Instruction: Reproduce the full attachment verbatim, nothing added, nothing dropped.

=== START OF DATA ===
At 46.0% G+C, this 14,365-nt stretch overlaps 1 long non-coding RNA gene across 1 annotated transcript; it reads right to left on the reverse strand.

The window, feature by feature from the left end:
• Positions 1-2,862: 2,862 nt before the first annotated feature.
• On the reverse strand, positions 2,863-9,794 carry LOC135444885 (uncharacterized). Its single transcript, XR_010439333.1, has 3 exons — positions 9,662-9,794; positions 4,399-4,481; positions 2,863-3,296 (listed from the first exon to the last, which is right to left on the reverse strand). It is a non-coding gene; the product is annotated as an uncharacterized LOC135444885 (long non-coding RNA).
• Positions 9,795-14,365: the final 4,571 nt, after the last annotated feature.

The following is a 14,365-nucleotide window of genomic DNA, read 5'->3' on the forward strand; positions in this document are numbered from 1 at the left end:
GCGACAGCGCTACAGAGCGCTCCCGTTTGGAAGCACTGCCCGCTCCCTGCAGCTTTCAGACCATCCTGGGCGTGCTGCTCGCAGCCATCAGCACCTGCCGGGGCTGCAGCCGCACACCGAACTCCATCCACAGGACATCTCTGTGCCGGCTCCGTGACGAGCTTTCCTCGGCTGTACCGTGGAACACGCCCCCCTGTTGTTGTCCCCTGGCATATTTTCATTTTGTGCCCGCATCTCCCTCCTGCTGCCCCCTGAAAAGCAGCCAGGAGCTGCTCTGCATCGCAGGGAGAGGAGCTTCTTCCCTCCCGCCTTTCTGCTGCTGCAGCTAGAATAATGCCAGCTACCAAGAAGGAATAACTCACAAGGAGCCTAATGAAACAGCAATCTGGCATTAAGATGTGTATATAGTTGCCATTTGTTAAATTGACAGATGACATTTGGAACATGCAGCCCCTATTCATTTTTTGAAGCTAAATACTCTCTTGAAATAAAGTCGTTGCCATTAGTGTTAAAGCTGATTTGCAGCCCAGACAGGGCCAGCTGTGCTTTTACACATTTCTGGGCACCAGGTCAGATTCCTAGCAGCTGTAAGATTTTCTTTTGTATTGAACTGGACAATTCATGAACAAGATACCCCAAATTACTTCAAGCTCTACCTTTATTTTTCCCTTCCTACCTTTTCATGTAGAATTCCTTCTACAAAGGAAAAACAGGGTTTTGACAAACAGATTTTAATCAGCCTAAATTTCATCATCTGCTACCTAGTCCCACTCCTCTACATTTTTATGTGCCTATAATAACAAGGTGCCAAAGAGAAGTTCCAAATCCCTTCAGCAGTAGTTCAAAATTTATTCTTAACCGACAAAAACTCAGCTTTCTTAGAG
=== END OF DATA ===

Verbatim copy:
At 46.0% G+C, this 14,365-nt stretch overlaps 1 long non-coding RNA gene across 1 annotated transcript; it reads right to left on the reverse strand.

The window, feature by feature from the left end:
• Positions 1-2,862: 2,862 nt before the first annotated feature.
• On the reverse strand, positions 2,863-9,794 carry LOC135444885 (uncharacterized). Its single transcript, XR_010439333.1, has 3 exons — positions 9,662-9,794; positions 4,399-4,481; positions 2,863-3,296 (listed from the first exon to the last, which is right to left on the reverse strand). It is a non-coding gene; the product is annotated as an uncharacterized LOC135444885 (long non-coding RNA).
• Positions 9,795-14,365: the final 4,571 nt, after the last annotated feature.

The following is a 14,365-nucleotide window of genomic DNA, read 5'->3' on the forward strand; positions in this document are numbered from 1 at the left end:
GCGACAGCGCTACAGAGCGCTCCCGTTTGGAAGCACTGCCCGCTCCCTGCAGCTTTCAGACCATCCTGGGCGTGCTGCTCGCAGCCATCAGCACCTGCCGGGGCTGCAGCCGCACACCGAACTCCATCCACAGGACATCTCTGTGCCGGCTCCGTGACGAGCTTTCCTCGGCTGTACCGTGGAACACGCCCCCCTGTTGTTGTCCCCTGGCATATTTTCATTTTGTGCCCGCATCTCCCTCCTGCTGCCCCCTGAAAAGCAGCCAGGAGCTGCTCTGCATCGCAGGGAGAGGAGCTTCTTCCCTCCCGCCTTTCTGCTGCTGCAGCTAGAATAATGCCAGCTACCAAGAAGGAATAACTCACAAGGAGCCTAATGAAACAGCAATCTGGCATTAAGATGTGTATATAGTTGCCATTTGTTAAATTGACAGATGACATTTGGAACATGCAGCCCCTATTCATTTTTTGAAGCTAAATACTCTCTTGAAATAAAGTCGTTGCCATTAGTGTTAAAGCTGATTTGCAGCCCAGACAGGGCCAGCTGTGCTTTTACACATTTCTGGGCACCAGGTCAGATTCCTAGCAGCTGTAAGATTTTCTTTTGTATTGAACTGGACAATTCATGAACAAGATACCCCAAATTACTTCAAGCTCTACCTTTATTTTTCCCTTCCTACCTTTTCATGTAGAATTCCTTCTACAAAGGAAAAACAGGGTTTTGACAAACAGATTTTAATCAGCCTAAATTTCATCATCTGCTACCTAGTCCCACTCCTCTACATTTTTATGTGCCTATAATAACAAGGTGCCAAAGAGAAGTTCCAAATCCCTTCAGCAGTAGTTCAAAATTTATTCTTAACCGACAAAAACTCAGCTTTCTTAGAG